Syrian health system ‘broken’

save-the-children-logoSyria’s shattered health system is forcing health workers to engage in brutal medical practices and a series of epidemics have left millions of children exposed to a plethora of deadly diseases, Save the Children says in a new report.

‘A Devastating Toll: the Impact of Three Years of War on the Health of Syria’s Children’, sheds light on a broken health system and its consequences: children not just dying from violent means but from diseases that would previously either have been treatable or prevented.

The extent of the health system collapse in Syria is borne out in many horrific ways, including:

    Children having limbs amputated because clinics don’t have necessary equipment for appropriate treatment
    Newborn babies dying in their incubators during power cuts
    Patients being knocked out with metal bars owing to a lack of anaesthesia
    Patients undergoing potentially deadly person-to-person blood transfusions

March 15 is the third anniversary of the start of the conflict in Syria and a humanitarian crisis which has had a devastating impact on children. At least 1.2 million children have fled the violence and become refugees in neighbouring countries, another 4.5 million are in need of humanitarian assistance inside Syria, and more than 10,000 have been killed.¹

Events marking the date are due to take place in more than 30 countries around the world this week, including in Scotland where Save the Children will hold a candlelit vigil in Edinburgh on Thursday.

Neil Mathers Save the Children
Neil Mathers
Save the Children
Neil Mathers, Head of Scotland at Save the Children, said: “This humanitarian crisis has fast become a health crisis. Children inside are enduring barbaric conditions. Simply finding a doctor is a matter of luck; finding one with the necessary equipment and medication to provide proper treatment has become almost impossible. The desperate measures taken by medical personnel to keep children alive are increasingly harrowing.”

One doctor working inside Syria told Save the Children: “Every day we have injured children suffering from critical burns and fractures, they need to have complicated operations but in this small hospital we don’t have the capacity. In some cases we have to cut their limbs off to try to save their lives – because if we don’t they will bleed to death.”

Among the most worrying trends is the re-emergence of deadly and disfiguring diseases such as polio and measles, which can permanently maim, paralyse and even kill. Up to 80,000 children are likely to be infected by polio’s most aggressive form and are silently spreading the disease.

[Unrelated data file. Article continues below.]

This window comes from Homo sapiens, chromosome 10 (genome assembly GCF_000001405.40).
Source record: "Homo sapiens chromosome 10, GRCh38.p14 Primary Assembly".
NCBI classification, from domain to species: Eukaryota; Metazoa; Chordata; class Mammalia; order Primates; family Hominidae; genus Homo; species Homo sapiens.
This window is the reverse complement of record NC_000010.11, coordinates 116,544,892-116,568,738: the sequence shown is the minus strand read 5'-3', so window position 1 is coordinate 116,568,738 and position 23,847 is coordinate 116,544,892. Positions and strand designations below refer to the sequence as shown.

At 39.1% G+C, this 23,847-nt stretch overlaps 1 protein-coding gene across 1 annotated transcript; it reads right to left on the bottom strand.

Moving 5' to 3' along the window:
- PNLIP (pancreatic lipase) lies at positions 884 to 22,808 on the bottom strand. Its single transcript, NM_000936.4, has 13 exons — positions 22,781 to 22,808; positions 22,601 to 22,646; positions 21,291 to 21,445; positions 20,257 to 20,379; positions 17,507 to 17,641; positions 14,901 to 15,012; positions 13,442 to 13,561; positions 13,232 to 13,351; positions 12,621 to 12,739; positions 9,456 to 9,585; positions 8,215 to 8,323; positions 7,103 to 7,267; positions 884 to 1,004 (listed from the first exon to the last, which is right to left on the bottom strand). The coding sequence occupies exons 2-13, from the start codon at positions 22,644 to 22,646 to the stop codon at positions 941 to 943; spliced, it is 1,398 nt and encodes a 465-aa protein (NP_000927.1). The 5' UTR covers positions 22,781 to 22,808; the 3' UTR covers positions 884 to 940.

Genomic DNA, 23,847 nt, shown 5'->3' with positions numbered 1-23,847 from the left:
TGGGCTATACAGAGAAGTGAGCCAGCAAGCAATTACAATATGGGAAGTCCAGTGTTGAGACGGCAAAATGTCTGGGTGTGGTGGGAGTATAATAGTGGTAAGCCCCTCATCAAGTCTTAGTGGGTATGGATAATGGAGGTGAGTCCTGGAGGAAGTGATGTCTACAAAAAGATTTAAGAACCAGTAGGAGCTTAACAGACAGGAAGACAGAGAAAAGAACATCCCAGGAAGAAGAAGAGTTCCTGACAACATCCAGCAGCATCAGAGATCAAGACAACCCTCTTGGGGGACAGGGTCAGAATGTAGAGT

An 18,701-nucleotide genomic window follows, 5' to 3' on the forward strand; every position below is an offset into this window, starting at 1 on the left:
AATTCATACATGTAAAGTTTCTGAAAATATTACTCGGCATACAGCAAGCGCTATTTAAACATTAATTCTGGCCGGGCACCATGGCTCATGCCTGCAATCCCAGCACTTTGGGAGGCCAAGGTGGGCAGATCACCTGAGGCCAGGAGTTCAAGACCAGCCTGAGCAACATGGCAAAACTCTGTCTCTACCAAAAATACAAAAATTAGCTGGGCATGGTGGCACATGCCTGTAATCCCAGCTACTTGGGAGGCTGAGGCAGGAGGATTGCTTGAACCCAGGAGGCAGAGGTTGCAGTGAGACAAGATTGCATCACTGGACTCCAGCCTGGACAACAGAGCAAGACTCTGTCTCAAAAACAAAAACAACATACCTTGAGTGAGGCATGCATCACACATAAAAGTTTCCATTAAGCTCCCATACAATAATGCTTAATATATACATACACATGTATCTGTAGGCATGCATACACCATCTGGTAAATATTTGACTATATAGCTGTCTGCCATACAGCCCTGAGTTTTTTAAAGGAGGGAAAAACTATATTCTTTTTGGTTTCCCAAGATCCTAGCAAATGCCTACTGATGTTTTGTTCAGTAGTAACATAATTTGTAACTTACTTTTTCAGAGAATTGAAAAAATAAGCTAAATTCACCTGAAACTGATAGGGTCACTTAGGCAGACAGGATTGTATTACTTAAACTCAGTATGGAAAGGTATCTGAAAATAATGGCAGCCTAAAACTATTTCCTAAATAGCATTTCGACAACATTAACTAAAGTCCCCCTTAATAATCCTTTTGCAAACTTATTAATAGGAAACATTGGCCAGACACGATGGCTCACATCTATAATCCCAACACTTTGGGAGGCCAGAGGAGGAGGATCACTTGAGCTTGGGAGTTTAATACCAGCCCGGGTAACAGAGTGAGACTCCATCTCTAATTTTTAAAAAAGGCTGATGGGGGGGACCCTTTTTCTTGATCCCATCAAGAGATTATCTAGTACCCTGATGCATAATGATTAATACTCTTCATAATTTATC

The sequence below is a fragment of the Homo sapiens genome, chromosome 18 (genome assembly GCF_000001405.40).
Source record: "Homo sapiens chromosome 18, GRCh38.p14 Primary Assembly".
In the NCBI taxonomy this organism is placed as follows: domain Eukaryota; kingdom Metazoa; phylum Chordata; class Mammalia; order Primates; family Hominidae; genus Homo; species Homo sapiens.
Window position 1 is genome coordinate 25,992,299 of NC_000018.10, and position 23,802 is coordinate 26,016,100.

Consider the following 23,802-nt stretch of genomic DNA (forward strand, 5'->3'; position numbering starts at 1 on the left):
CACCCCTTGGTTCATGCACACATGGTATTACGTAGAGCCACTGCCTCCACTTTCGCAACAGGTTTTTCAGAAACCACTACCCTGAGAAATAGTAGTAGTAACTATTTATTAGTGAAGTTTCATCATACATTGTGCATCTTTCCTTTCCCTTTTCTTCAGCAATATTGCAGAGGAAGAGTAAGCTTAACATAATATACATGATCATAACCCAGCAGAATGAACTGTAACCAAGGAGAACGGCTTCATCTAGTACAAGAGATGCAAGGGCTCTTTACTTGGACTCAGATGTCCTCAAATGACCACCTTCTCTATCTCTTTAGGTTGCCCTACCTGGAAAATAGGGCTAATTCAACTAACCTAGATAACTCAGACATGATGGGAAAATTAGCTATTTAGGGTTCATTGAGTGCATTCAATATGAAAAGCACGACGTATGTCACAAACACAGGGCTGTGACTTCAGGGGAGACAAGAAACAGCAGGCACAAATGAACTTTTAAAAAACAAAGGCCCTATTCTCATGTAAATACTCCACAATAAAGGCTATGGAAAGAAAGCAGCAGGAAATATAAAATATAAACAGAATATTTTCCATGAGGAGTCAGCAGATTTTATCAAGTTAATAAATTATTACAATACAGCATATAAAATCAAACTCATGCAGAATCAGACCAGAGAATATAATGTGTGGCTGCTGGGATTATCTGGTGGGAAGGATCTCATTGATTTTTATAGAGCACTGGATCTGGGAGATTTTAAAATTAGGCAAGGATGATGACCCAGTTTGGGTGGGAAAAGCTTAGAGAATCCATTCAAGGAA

The majority of illnesses affecting children right now inside Syria are treatable and mostly preventable within a functioning health system. Those diseases include measles, diarrhoea, and respiratory illnesses, all among the most deadly diseases worldwide for children aged under five. As one measure of how far Syria’s health systems have fallen, in 2010 a total of 26 measles cases were reported in the whole of Syria for the entire year. In the first week of 2014, just in children aged under five, 84 cases were recorded in northern Syria alone.

Two hundred thousand Syrians have died of treatable chronic diseases such as cancer, asthma and diabetes – double the number killed by violence. It is probable that many thousands of these were children. No longer able to buy medication or access regular medical care, everyday conditions are now fatal.

Across Syria, more than 60 per cent of hospitals are no longer functional. Nearly half of Syria’s doctors have fled the country: in Aleppo, a city which should have 2,500 doctors, only 36 remain. Of the country’s ambulances, 93 per cent have been damaged, stolen or destroyed, while many health workers and medical staff have been killed, imprisoned, or have fled the country altogether.

Save the Children calls for the United Nations Security Council’s unanimous resolution on humanitarian access to be implemented immediately, and for children and their families to be given access now to vaccines, food, water, medicines and other life-saving assistance, wherever it is needed.

Neil Mathers said: “The international community is failing Syria’s children. They are injured and wounded and unable to access treatment; they contract polio and other preventable diseases that kill and disfigure them; and they suffer and die from not being able to get the right medicine. World leaders must stand up for the young victims of this conflict and send a clear message that their suffering and deaths will no longer be tolerated.”